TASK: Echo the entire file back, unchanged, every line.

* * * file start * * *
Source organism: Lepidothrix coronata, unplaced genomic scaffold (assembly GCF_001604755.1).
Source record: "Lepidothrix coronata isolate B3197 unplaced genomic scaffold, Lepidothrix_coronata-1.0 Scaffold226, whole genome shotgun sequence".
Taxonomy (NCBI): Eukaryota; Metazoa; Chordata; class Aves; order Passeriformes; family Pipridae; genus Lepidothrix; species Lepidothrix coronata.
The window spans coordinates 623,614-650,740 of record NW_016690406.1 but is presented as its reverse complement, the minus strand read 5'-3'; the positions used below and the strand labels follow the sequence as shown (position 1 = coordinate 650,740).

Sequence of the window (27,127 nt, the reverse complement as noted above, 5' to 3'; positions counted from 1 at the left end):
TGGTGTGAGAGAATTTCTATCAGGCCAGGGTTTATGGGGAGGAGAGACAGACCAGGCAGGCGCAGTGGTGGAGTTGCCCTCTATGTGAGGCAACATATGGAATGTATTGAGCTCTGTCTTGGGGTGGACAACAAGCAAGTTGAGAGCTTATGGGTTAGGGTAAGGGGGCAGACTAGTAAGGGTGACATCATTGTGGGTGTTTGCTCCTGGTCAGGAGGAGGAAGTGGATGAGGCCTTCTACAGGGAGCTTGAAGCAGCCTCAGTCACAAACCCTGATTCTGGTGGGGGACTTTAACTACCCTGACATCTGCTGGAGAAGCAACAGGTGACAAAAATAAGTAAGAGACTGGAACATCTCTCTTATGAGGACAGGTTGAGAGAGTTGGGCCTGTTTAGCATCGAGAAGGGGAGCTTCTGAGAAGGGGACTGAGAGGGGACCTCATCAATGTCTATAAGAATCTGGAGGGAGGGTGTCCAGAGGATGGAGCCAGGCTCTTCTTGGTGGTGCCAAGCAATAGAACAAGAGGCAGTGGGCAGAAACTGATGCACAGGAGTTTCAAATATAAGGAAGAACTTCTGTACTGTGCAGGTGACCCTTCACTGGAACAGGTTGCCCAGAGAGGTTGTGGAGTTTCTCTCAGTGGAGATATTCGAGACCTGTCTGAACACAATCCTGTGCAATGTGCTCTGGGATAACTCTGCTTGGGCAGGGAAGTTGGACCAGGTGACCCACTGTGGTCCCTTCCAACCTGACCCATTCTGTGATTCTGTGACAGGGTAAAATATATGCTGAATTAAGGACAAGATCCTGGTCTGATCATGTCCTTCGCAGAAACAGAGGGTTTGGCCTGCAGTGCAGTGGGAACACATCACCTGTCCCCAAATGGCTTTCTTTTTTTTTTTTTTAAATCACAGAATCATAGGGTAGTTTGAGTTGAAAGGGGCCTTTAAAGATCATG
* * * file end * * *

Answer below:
Source organism: Lepidothrix coronata, unplaced genomic scaffold (assembly GCF_001604755.1).
Source record: "Lepidothrix coronata isolate B3197 unplaced genomic scaffold, Lepidothrix_coronata-1.0 Scaffold226, whole genome shotgun sequence".
Taxonomy (NCBI): Eukaryota; Metazoa; Chordata; class Aves; order Passeriformes; family Pipridae; genus Lepidothrix; species Lepidothrix coronata.
The window spans coordinates 623,614-650,740 of record NW_016690406.1 but is presented as its reverse complement, the minus strand read 5'-3'; the positions used below and the strand labels follow the sequence as shown (position 1 = coordinate 650,740).

Sequence of the window (27,127 nt, the reverse complement as noted above, 5' to 3'; positions counted from 1 at the left end):
TGGTGTGAGAGAATTTCTATCAGGCCAGGGTTTATGGGGAGGAGAGACAGACCAGGCAGGCGCAGTGGTGGAGTTGCCCTCTATGTGAGGCAACATATGGAATGTATTGAGCTCTGTCTTGGGGTGGACAACAAGCAAGTTGAGAGCTTATGGGTTAGGGTAAGGGGGCAGACTAGTAAGGGTGACATCATTGTGGGTGTTTGCTCCTGGTCAGGAGGAGGAAGTGGATGAGGCCTTCTACAGGGAGCTTGAAGCAGCCTCAGTCACAAACCCTGATTCTGGTGGGGGACTTTAACTACCCTGACATCTGCTGGAGAAGCAACAGGTGACAAAAATAAGTAAGAGACTGGAACATCTCTCTTATGAGGACAGGTTGAGAGAGTTGGGCCTGTTTAGCATCGAGAAGGGGAGCTTCTGAGAAGGGGACTGAGAGGGGACCTCATCAATGTCTATAAGAATCTGGAGGGAGGGTGTCCAGAGGATGGAGCCAGGCTCTTCTTGGTGGTGCCAAGCAATAGAACAAGAGGCAGTGGGCAGAAACTGATGCACAGGAGTTTCAAATATAAGGAAGAACTTCTGTACTGTGCAGGTGACCCTTCACTGGAACAGGTTGCCCAGAGAGGTTGTGGAGTTTCTCTCAGTGGAGATATTCGAGACCTGTCTGAACACAATCCTGTGCAATGTGCTCTGGGATAACTCTGCTTGGGCAGGGAAGTTGGACCAGGTGACCCACTGTGGTCCCTTCCAACCTGACCCATTCTGTGATTCTGTGACAGGGTAAAATATATGCTGAATTAAGGACAAGATCCTGGTCTGATCATGTCCTTCGCAGAAACAGAGGGTTTGGCCTGCAGTGCAGTGGGAACACATCACCTGTCCCCAAATGGCTTTCTTTTTTTTTTTTTTAAATCACAGAATCATAGGGTAGTTTGAGTTGAAAGGGGCCTTTAAAGATCATG